Tag Archives: law

“Internal evidence of harm has a lot to do with freedom of speech”

“Remember that privacy harm is not only a question of reputation – that’s external harms – but internal harm. if you’re concerned about your reading or watching habits could be watched, you could be chilled. To me, knowing that other people might know, we might say it’s a privacy invasion that could be chilling.

Internal evidence of harm has a lot to do with freedom of speech. If we don’t have a right to read or watch something in a way that can’t be monitored, it goes to free speech.” –Danielle Keats Citron, Professor of Law, University of Maryland School of Law, commenting on an iTunes privacy hole.

[Image Credit: Rob Pongsajapan]

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Supreme Court rules on workplace sexting, upholds 1987 decision on electronic privacy

The Supreme Court of the United States

The Supreme Court of the United States

The Supreme Court released an important decision on electronic privacy in the workplace today, which I’ve embedded below.

In the case of City of Ontario, California v. Quon, the court unanimously upheld a 1987 decision that recognized the workplace privacy rights of government employees.

“The case involved the use of text pagers issued to officers by the city police department,” said Jim Dempsey, the Center for Democracy and Technology’s vice president for public policy.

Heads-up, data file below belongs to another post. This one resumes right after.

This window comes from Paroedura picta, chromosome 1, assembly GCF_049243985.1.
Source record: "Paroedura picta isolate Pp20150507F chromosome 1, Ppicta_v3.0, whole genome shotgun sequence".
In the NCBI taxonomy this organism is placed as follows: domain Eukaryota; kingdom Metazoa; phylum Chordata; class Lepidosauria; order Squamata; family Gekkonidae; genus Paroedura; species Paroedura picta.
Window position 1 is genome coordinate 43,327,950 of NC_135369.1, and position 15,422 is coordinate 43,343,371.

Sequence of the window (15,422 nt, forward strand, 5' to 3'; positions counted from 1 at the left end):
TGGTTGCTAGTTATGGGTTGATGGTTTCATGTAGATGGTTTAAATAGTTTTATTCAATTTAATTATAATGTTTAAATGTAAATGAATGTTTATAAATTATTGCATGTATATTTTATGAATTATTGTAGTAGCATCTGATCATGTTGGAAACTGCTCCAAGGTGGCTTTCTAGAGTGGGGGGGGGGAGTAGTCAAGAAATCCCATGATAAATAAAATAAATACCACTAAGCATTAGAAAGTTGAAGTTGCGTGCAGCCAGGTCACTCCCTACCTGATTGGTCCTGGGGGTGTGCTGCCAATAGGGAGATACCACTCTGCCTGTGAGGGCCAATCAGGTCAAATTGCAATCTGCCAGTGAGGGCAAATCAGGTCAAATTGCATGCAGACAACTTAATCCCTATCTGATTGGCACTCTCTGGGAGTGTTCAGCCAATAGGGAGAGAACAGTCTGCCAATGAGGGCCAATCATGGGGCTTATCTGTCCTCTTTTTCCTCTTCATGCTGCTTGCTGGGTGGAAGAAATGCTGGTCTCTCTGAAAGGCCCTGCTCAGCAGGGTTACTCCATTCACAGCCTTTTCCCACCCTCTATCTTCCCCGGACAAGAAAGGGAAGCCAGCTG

“When one officer consistently went over the allotted limit on messages, his supervisors obtained stored text messages from the service provider and found that many were personal, not work-related.  The officer claimed that the search violated the Fourth Amendment.  The Supreme Court held that the police department’s actions were reasonable, and thus did not violate the constitutional rights of the police officer.

“What is significant about the Supreme Court’s opinion is what did not happen,” said Dempsey. “Faced with an opportunity to curtail workplace privacy (or electronic privacy generally), the Court noted, applying a 1987 precedent, that government employees generally retain their Fourth Amendment privacy rights, and it assumed that government employees may have a reasonable expectation of privacy even in communications they send during work hours on employer-issued devices.

The case could have had very far-reaching implications because of the way in which work-related and personal communications have become so interwoven, in both the government and the private sectors, as employers expect workers to be always available by cell phone, text and email.  The Court recognized this trend, but declined to set any new rules.”

The New York Times also has published analysis of the ruling,” Justices Allow Search of Workplace Pagers.”

“This ended up as a workplace privacy case for government employees,” said Dempsey. “The message to government employers is that the courts will continue to scrutinize employers’ actions for reasonableness, so supervisors have to be careful. Unless a ‘no privacy’ policy is clear and consistently applied, an employer should assume that employees have a reasonable expectation of privacy and should proceed carefully, with a good reason and a narrow search, before examining employee emails, texts or Internet usage.”

The Supreme Court opinion is online at http://www.supremecourt.gov/opinions/09pdf/08-1332.pdf.

CDT and other privacy advocates filed an amicus brief, cited by the Court in its opinion, urging the Court to tread carefully and avoid casting any doubt on the privacy of new communications technologies. PDF: http://www.cdt.org/files/pdfs/08-1332_bsac_Electronic%20Frontier_Foundation_et_al.pdf.


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Federal court rules against @FCC in Comcast case, lacks authority to regulate net neutrality